King Trisanku

Viswamitra the Magician

By his spells and incantations,

Up to Indra’s realms elysian

Raised Trisanku, king of nations. 

Indra and the gods offended

Hurled him downward, and descending

In the air he hung suspended,

With these equal powers contending.

Thus by aspirations lifted,

By misgivings downward driven,

Human hearts are tossed and drifted

Midway between earth and heaven.

–Henry Wadsworth Longfellow (1807-1882)

Working parents figuring out the secret to having it all, take heart.

Ancient sages have expended much energy on reconciling the irreconcilable, be it Trishanku’s desire to ascend to heaven in his earthly body or the conflict between an individual’s needs and his obligations to society. One answer to this eternal question may be found in this 12th century Chola bronze of the Hindu god Shiva, with his wife, the goddess Parvati, and his son, Skanda.

Long before the modern marketplace popularized the language of individualism and work as self-fulfillment, virile young Indian men turned their backs on society to seek self-actualization through meditation. They would pray to Shiva, the lord of the ascetics.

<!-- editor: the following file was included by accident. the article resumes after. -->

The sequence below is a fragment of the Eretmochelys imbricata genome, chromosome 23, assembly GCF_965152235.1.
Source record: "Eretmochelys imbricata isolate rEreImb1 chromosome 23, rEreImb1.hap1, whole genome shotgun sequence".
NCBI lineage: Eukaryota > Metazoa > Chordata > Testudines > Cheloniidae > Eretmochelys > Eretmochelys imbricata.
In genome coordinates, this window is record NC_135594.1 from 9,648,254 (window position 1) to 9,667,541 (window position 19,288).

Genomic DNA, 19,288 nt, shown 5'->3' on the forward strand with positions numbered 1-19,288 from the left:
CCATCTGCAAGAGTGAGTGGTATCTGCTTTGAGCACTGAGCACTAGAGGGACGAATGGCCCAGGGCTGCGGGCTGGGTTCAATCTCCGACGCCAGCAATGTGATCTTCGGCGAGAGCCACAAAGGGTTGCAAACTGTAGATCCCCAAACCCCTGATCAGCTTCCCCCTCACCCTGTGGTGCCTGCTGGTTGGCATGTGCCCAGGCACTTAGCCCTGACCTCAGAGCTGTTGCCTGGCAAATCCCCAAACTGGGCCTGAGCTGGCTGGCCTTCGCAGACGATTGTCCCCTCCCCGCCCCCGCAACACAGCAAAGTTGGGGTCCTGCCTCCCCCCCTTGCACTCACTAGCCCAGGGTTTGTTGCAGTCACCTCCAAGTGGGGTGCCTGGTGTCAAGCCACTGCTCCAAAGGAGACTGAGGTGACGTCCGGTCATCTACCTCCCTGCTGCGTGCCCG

Shiva, who typically appeared with the matted hair and animal skins of a wandering beggar, lived in the mountains, far away from civilization. So, it must have been startling to behold Shiva as householder, weighted down by quotidian obligations, as shown in this image.1 Could it have been to remind those young men of their obligations to house and hearth?

But short of being Lord of the Universe, how was a young person to balance the call of the family against the call of the spirit? The image holds the answer: notice that Shiva has more than two arms to portray his divinity, while his wife, the goddess Parvati, has only two arms, to emphasize her non-divinity.2

Every superstar needs a supporting actor and Sheryl Sandberg was right: who you marry might be the most important career decision you make.